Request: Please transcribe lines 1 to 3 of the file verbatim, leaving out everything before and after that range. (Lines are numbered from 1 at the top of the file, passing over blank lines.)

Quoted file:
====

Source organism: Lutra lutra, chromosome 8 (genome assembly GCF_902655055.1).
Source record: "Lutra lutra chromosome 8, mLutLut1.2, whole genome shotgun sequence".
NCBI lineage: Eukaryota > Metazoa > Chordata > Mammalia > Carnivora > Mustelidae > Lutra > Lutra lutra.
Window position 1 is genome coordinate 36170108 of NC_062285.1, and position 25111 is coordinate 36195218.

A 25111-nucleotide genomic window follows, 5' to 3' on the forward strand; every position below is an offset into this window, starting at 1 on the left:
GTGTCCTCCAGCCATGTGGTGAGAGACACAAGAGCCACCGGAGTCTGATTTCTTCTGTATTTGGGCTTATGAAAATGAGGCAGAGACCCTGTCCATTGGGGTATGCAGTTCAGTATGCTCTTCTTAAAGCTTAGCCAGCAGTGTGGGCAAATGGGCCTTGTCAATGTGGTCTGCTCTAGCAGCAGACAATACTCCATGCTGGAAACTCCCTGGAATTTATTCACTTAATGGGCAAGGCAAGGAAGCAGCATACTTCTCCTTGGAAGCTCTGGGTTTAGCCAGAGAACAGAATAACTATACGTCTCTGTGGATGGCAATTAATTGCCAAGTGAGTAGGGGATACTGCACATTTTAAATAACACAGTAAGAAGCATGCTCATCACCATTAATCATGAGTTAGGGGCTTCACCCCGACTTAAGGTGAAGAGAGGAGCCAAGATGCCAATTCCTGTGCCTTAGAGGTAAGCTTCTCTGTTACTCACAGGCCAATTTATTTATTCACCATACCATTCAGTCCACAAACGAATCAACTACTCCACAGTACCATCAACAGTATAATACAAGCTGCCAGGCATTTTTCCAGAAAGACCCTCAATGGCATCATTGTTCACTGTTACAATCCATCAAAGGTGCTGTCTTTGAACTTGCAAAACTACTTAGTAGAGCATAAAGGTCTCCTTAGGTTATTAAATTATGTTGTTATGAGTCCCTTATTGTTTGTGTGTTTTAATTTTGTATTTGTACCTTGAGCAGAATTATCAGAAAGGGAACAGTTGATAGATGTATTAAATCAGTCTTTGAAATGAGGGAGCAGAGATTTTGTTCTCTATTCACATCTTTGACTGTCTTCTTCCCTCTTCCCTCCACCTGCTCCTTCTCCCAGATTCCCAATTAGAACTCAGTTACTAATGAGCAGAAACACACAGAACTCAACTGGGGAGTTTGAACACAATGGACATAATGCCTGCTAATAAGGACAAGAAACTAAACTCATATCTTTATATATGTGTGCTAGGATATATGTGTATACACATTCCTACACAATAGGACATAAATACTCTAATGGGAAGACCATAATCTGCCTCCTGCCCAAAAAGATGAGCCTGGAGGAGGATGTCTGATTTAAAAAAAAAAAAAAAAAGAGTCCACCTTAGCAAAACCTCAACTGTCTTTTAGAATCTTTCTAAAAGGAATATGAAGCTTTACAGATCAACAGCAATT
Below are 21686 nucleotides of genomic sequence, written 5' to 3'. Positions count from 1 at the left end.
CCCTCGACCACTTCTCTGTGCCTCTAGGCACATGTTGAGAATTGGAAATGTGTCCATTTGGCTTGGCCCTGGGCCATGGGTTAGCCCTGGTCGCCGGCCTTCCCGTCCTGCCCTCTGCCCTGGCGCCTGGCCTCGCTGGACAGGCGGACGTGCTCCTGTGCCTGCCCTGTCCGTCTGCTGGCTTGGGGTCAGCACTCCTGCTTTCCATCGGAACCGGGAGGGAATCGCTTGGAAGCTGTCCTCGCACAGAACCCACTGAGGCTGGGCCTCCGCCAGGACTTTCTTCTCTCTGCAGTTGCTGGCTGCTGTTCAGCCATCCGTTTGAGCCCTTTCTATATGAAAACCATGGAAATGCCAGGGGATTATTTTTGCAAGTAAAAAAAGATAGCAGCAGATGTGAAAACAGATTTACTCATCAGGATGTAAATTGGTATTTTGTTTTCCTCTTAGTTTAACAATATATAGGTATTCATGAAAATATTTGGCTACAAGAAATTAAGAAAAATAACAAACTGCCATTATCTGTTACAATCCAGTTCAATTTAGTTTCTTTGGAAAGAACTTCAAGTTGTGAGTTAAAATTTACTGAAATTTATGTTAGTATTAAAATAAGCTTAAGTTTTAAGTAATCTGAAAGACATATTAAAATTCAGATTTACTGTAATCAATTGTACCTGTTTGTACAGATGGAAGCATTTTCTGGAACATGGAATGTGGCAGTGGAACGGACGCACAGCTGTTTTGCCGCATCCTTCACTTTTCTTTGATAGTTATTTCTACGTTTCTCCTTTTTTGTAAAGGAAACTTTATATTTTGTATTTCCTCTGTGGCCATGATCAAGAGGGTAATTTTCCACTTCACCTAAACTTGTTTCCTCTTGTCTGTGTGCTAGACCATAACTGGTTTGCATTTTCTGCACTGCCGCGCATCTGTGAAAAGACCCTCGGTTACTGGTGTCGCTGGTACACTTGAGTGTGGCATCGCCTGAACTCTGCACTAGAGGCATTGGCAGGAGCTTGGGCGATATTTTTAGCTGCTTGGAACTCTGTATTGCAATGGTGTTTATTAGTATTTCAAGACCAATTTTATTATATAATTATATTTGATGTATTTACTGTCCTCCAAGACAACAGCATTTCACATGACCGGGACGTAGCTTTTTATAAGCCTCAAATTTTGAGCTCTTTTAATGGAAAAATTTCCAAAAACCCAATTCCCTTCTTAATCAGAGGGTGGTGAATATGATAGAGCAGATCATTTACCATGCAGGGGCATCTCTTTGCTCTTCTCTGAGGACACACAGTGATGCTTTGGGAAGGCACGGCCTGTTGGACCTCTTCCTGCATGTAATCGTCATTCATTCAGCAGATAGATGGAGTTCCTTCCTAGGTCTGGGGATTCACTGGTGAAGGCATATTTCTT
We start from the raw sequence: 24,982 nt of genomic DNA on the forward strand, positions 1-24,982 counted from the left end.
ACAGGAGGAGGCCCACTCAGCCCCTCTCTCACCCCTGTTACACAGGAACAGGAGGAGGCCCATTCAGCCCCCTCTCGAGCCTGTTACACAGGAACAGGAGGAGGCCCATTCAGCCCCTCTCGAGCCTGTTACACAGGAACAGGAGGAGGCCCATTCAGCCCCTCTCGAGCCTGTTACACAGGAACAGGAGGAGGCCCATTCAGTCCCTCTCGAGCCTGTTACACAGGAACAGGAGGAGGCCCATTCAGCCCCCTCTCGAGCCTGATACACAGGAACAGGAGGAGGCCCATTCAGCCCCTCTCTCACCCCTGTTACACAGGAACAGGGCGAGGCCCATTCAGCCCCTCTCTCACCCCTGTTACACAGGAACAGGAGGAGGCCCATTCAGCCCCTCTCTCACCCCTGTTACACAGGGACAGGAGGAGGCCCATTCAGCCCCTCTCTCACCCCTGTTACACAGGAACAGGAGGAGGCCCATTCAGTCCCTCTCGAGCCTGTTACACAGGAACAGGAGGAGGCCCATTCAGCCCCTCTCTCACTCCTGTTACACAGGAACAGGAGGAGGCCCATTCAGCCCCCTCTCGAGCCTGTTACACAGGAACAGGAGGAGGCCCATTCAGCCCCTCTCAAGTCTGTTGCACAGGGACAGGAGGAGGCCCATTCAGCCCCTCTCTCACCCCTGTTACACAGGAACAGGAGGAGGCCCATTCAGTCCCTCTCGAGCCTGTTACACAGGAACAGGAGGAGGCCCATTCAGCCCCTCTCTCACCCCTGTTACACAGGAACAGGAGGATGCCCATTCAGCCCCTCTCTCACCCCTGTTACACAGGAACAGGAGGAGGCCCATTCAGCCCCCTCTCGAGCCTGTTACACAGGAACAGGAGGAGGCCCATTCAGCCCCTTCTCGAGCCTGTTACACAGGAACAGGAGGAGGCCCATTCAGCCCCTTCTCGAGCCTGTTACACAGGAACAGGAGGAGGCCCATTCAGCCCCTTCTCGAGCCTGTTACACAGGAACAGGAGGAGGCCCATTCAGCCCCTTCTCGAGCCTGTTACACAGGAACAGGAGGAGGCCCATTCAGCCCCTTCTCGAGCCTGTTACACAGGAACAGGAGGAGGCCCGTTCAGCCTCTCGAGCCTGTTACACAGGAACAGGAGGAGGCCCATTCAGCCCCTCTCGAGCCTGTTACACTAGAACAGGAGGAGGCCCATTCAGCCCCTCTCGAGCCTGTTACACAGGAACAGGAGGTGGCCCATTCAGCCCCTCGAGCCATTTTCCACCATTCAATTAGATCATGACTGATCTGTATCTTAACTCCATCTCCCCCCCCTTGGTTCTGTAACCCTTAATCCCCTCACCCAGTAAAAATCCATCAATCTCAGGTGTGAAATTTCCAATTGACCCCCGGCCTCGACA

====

Source organism: Lutra lutra, chromosome 8 (genome assembly GCF_902655055.1).
Source record: "Lutra lutra chromosome 8, mLutLut1.2, whole genome shotgun sequence".
NCBI lineage: Eukaryota > Metazoa > Chordata > Mammalia > Carnivora > Mustelidae > Lutra > Lutra lutra.